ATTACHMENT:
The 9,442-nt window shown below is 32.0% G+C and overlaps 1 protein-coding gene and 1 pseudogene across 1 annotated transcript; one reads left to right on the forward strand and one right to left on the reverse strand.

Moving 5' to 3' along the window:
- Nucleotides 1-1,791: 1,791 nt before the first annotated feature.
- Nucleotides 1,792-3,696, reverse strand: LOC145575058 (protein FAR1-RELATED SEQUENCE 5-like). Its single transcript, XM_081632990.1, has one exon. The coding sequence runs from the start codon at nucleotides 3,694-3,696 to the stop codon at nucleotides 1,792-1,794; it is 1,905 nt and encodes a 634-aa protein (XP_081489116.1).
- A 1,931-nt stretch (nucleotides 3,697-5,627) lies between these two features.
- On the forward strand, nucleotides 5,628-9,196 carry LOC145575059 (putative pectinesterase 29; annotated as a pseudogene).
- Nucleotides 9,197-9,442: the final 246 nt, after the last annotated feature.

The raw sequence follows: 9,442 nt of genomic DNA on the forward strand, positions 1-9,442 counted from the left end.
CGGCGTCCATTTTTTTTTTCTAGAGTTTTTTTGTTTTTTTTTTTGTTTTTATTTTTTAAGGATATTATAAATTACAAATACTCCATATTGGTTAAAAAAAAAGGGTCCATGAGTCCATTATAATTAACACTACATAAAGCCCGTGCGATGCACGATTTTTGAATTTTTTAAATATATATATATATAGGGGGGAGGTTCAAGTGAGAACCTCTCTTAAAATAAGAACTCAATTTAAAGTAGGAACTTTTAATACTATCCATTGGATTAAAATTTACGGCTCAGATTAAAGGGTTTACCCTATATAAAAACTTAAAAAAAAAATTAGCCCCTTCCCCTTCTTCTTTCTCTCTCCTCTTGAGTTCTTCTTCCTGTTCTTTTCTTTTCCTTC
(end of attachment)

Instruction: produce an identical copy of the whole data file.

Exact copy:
The 9,442-nt window shown below is 32.0% G+C and overlaps 1 protein-coding gene and 1 pseudogene across 1 annotated transcript; one reads left to right on the forward strand and one right to left on the reverse strand.

Moving 5' to 3' along the window:
- Nucleotides 1-1,791: 1,791 nt before the first annotated feature.
- Nucleotides 1,792-3,696, reverse strand: LOC145575058 (protein FAR1-RELATED SEQUENCE 5-like). Its single transcript, XM_081632990.1, has one exon. The coding sequence runs from the start codon at nucleotides 3,694-3,696 to the stop codon at nucleotides 1,792-1,794; it is 1,905 nt and encodes a 634-aa protein (XP_081489116.1).
- A 1,931-nt stretch (nucleotides 3,697-5,627) lies between these two features.
- On the forward strand, nucleotides 5,628-9,196 carry LOC145575059 (putative pectinesterase 29; annotated as a pseudogene).
- Nucleotides 9,197-9,442: the final 246 nt, after the last annotated feature.

The raw sequence follows: 9,442 nt of genomic DNA on the forward strand, positions 1-9,442 counted from the left end.
CGGCGTCCATTTTTTTTTTCTAGAGTTTTTTTGTTTTTTTTTTTGTTTTTATTTTTTAAGGATATTATAAATTACAAATACTCCATATTGGTTAAAAAAAAAGGGTCCATGAGTCCATTATAATTAACACTACATAAAGCCCGTGCGATGCACGATTTTTGAATTTTTTAAATATATATATATATAGGGGGGAGGTTCAAGTGAGAACCTCTCTTAAAATAAGAACTCAATTTAAAGTAGGAACTTTTAATACTATCCATTGGATTAAAATTTACGGCTCAGATTAAAGGGTTTACCCTATATAAAAACTTAAAAAAAAAATTAGCCCCTTCCCCTTCTTCTTTCTCTCTCCTCTTGAGTTCTTCTTCCTGTTCTTTTCTTTTCCTTC